Celiac disease and gluten intolerance can indeed be triggered by stress, although it sounds like she already had symptoms long before. The stress could have turned it up a notch, or due to her radical lifestyle change she may have altered her diet to have more gluten in it, thereby making her symptoms worse.

“Where do I go from here?” she asked at the end of the email. Where do you go from here? You stay gluten-free if you feel better, you tell people you have a gluten intolerance or sensitivity or gluten allergy or whatever you want to call it, and you say it with confidence! It really doesn’t matter what anyone else thinks about it — do what is right for you.

I wish this reader well, and I hope that her email touches someone else out there struggling with the same obstacles. If anyone else has advice for those that are wondering if it’s all in their heads, please add your comments!


What’s for gluten-free breakfast?

Posted on July 21st, 2011 by Alison | Posted in Celiac Disease, Food Ideas, Gluten Intolerance, Products | Comments Off on What’s for gluten-free breakfast?

Did you know that breakfast cereal was invented only a little over 100 years ago? What was intended as a health food has become, for most Americans, a meal of sugary processed grains devoid of real nutrition. Bright unnatural colors, marshmallow or chocolate bits and prizes are Happy Breakfastwhat define our boxed cereals of today. Even choosing healthy, natural cereals can mean a lot of gluten, as most cereals are made from wheat, and if you are one of the 7% of Americans who have celiac disease or are gluten intolerant (some doctors suspect the number is closer to 30%!), this big dose of gluten at the beginning of the day can really affect the rest of your day.

So, what are your breakfast options if you need to be on a gluten-free diet? Don’t worry – there are many! Head over to Attune Foods, the makers of Erewhon cereal, to read my list of gluten-free breakfast ideas, and add your own in the comments!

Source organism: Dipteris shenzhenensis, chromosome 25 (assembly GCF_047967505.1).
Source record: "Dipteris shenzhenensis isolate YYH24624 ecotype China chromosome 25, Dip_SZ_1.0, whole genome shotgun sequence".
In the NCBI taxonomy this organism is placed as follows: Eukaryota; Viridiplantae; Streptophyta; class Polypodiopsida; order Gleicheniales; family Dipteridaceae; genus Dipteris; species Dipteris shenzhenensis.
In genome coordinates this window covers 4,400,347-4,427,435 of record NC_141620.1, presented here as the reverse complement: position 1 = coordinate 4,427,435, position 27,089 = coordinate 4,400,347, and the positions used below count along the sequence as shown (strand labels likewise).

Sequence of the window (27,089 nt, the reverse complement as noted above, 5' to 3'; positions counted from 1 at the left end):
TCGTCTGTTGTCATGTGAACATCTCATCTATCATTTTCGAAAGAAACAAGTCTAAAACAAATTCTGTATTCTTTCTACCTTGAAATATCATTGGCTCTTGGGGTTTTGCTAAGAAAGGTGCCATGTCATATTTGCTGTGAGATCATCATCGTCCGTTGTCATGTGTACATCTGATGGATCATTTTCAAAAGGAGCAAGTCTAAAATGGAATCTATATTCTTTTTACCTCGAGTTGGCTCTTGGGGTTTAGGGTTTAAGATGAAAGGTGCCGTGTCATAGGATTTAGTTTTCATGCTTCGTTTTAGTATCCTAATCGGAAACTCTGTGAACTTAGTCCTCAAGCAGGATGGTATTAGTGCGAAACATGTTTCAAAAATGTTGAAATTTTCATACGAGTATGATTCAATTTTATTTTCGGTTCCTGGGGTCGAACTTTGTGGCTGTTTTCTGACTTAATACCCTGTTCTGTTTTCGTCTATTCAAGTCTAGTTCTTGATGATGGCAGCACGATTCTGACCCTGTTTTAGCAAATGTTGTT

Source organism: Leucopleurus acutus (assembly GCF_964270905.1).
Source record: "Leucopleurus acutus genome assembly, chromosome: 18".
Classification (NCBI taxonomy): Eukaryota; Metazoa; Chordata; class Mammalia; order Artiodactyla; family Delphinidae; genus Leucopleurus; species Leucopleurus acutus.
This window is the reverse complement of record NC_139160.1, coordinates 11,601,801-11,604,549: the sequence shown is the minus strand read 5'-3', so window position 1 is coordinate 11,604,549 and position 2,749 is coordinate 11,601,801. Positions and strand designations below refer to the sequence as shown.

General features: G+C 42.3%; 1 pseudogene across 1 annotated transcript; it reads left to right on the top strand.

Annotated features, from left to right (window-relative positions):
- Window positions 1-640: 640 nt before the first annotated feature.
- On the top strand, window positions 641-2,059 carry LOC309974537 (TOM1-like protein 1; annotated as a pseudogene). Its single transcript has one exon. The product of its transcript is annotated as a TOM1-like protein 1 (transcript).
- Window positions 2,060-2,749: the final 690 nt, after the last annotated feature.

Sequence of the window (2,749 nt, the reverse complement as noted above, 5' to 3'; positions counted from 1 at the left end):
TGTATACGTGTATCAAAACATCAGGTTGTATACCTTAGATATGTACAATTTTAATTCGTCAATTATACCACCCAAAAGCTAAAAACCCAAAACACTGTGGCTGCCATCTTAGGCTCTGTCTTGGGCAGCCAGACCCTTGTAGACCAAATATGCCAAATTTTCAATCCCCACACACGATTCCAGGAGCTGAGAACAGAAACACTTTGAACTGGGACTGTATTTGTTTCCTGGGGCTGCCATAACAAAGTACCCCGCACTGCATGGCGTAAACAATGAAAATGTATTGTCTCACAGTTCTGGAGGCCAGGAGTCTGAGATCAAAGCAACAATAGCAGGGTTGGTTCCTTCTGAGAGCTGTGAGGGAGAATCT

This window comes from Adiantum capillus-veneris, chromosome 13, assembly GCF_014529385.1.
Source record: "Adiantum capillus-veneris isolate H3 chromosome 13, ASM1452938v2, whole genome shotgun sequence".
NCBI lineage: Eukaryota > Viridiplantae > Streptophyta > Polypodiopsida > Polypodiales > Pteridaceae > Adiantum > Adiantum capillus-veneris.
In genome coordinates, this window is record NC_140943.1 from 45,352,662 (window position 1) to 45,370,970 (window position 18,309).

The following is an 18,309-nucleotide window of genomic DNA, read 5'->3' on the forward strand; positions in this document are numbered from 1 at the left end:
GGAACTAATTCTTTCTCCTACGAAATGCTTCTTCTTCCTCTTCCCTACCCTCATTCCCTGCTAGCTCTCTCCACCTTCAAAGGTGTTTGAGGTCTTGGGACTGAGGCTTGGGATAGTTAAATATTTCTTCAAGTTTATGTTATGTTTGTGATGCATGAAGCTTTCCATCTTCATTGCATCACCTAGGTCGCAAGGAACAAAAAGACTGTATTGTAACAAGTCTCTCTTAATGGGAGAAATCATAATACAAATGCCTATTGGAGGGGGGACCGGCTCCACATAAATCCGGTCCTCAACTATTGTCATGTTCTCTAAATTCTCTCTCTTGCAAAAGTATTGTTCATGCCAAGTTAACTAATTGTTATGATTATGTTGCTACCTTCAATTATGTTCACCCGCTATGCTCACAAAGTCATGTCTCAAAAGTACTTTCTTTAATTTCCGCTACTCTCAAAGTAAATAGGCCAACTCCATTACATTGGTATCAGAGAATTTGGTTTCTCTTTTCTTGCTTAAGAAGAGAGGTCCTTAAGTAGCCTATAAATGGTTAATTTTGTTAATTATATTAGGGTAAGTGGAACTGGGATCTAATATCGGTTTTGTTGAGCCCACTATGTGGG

The Body and Its Wisdom – Don’t Accept What’s “Normal”

Posted on June 9th, 2011 by Alison | Posted in Asthma, Emotions, Gluten Intolerance, Healthy Living | Comments Off on The Body and Its Wisdom – Don’t Accept What’s “Normal”

Our own physical body possesses a wisdom which we who inhabit the body lack.  We give it orders which make no sense. ~Henry Miller

attunefoodsbrandam_buttonWhen did we become a society of people who think it’s normal to have discomfort and pain? We take medications for everything, without questioning whether we are really solving the problem or simply masking the symptoms. It seems like the more that people are affected by daily health issues, the less likely we are as a society to figure out what’s really wrong.

For most of my 20s, I suffered from stomach problems. One night in Boston, after I enjoyed some clam chowder, I wound up in a stall of the restaurant’s bathroom clutching my stomach. My friend suggested that I was lactose intolerant. I had not heard that term before. I wasn’t a picky eater – in fact, I enjoyed just about any kind of food, and I had never done any dieting of any kind. This was the first time I considered that there might be something I could not eat. Lactose intolerance made sense because it was fairly common as I was to learn. After all, they sold Lactaid (lactose-free mik) in the stores. My friend was wrong about the lactose intolerance diagnosis, but I believed it for 10 years. My body continued to tell me that something was wrong, but I didn’t listen – lactose intolerance seemed normal so I stuck with that idea, avoiding a lot of dairy and taking Lactaid pills.

To read more about not accepting what’s considered normal, go to my post at Attune Foods.